The state of Maryland is moving forward with a highway widening plan that would spend $11 billion in a private-partnership to add toll lanes to two Capital Beltway highways.
"The state of Maryland has released its long-awaited draft environmental impact assessment for the Hogan administration’s controversial Beltway expansion project," reports Margaret Barthel.
The environmental review for a plan that would widen parts of I-495 and I-270 in Montgomery and Prince George’s counties totals 18,000 pages. The project would add new highway capacity by adding express toll lanes or high-occupancy toll lanes, and the estimated $11 billion price tag would be covered in part by a public-private partnership.
According to Barthel, the study argues that the project would mitigate worsening traffic congestion and meet the demands of expected population growth.
The report reduced the number of alternatives on the table from 15 to seven, but all the remaining project alternatives are likely to have significant impact, according to Barthel's explanation of the report.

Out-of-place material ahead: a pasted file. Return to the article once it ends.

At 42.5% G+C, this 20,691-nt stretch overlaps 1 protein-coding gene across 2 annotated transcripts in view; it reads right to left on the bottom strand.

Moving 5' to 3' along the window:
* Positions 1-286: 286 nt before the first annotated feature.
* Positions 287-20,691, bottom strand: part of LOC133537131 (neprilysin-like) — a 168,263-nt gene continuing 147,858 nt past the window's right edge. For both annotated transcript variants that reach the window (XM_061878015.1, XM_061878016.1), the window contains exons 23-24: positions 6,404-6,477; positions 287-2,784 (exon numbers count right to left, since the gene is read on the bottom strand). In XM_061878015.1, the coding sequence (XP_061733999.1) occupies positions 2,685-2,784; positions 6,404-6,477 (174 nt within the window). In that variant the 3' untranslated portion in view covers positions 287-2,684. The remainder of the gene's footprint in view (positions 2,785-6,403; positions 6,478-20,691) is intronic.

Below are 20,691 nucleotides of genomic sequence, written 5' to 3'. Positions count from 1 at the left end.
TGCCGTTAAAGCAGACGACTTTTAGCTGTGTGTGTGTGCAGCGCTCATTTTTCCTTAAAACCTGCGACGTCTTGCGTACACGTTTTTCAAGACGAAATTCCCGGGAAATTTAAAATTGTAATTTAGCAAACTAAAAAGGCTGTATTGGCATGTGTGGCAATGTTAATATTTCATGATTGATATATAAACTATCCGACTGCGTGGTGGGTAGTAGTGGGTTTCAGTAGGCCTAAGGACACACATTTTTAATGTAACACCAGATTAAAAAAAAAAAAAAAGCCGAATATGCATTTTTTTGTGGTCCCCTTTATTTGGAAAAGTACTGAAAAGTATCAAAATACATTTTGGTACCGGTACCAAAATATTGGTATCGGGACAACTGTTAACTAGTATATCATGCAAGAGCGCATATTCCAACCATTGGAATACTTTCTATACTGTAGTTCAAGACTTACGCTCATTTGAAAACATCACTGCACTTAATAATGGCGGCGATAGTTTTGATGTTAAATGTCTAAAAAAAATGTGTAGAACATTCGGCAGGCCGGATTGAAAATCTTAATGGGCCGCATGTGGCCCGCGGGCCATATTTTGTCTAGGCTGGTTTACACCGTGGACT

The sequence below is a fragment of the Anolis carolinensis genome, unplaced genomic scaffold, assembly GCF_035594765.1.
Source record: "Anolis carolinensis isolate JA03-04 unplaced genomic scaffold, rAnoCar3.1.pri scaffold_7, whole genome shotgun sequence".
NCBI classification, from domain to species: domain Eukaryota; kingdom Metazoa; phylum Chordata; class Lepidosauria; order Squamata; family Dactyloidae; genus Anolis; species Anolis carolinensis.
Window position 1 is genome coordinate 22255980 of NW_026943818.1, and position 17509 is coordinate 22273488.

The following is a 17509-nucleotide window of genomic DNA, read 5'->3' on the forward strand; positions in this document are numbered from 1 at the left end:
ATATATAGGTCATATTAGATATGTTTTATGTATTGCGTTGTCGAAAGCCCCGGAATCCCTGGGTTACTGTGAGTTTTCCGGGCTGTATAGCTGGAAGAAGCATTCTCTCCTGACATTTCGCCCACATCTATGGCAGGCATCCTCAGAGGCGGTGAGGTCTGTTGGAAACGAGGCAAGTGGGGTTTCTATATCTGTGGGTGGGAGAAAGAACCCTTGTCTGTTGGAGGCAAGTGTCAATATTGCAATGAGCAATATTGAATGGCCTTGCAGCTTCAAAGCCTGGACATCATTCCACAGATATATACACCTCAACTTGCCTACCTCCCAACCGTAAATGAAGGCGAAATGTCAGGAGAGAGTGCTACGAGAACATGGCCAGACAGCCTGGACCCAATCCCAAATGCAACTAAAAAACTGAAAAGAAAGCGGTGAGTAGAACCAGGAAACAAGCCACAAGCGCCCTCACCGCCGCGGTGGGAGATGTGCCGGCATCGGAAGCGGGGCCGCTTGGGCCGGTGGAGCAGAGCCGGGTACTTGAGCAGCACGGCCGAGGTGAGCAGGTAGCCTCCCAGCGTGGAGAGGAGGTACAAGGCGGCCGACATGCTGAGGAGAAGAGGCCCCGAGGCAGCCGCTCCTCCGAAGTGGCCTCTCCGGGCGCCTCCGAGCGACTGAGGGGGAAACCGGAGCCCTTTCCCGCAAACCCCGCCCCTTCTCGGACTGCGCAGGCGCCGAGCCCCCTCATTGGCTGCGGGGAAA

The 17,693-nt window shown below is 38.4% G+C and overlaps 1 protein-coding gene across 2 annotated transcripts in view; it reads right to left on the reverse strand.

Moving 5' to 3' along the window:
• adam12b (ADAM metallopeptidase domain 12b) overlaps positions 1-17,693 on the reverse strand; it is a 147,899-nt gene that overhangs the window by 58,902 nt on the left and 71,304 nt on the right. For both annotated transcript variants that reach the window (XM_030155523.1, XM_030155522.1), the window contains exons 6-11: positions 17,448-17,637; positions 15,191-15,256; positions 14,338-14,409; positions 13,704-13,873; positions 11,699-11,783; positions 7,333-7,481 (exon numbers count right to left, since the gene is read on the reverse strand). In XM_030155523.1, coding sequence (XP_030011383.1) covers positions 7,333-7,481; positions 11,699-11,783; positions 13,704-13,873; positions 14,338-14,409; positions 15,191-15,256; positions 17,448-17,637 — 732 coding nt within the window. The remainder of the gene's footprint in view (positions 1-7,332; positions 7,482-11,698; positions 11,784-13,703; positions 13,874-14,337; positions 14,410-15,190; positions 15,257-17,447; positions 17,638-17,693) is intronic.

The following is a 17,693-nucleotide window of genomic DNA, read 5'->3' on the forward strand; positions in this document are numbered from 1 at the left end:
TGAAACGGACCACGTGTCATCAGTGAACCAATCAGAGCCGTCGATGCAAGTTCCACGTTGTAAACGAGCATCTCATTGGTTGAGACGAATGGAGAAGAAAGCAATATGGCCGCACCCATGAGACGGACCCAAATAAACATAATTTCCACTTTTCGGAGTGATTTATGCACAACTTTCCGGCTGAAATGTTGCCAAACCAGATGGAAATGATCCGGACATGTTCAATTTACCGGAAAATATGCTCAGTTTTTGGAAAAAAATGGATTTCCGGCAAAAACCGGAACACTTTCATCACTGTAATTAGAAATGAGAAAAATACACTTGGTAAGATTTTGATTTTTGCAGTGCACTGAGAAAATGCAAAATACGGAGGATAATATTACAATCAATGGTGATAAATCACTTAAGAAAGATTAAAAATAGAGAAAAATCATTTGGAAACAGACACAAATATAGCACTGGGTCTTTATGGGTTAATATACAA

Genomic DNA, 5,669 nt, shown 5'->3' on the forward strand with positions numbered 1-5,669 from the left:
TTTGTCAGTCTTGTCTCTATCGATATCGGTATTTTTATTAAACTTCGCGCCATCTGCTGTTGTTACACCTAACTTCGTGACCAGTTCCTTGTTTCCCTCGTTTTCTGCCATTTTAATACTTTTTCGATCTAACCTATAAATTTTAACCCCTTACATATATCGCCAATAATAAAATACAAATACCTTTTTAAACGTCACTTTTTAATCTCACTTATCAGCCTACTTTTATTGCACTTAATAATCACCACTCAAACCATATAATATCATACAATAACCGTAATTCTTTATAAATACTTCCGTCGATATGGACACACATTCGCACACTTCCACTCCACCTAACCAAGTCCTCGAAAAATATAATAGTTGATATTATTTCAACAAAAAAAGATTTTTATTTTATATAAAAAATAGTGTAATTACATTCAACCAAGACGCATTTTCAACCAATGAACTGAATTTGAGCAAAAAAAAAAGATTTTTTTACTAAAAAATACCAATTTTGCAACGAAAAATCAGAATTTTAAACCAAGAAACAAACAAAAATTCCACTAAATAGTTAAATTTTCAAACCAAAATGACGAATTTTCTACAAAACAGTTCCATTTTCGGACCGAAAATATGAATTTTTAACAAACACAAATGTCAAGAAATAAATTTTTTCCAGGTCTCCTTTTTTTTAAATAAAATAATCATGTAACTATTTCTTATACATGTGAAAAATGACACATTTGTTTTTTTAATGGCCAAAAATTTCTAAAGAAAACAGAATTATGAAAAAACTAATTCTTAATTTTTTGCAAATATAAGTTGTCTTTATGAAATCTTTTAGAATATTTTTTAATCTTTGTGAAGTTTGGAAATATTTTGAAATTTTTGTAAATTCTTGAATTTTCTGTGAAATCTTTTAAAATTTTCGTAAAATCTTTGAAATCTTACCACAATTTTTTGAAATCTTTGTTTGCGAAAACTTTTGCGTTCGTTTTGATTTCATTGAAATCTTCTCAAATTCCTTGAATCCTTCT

But all seven options would have significant environmental impact, the study determined. In all seven, more than 140 acres of public parks and historic sites could be affected, as could more than seventy acres of wetland. Close to 1,400 acres of forest canopy would be cleared, damaged, or disturbed.
Under all seven options, about 34 residential homes and four businesses would have to be relocated. More than 4,000 noise-sensitive land areas–like homes, schools, churches, and parks–could be impacted by the sound of the expanded highway.
More on the response of critics, who have voiced vocal opposition to the project before, is included in the source article.
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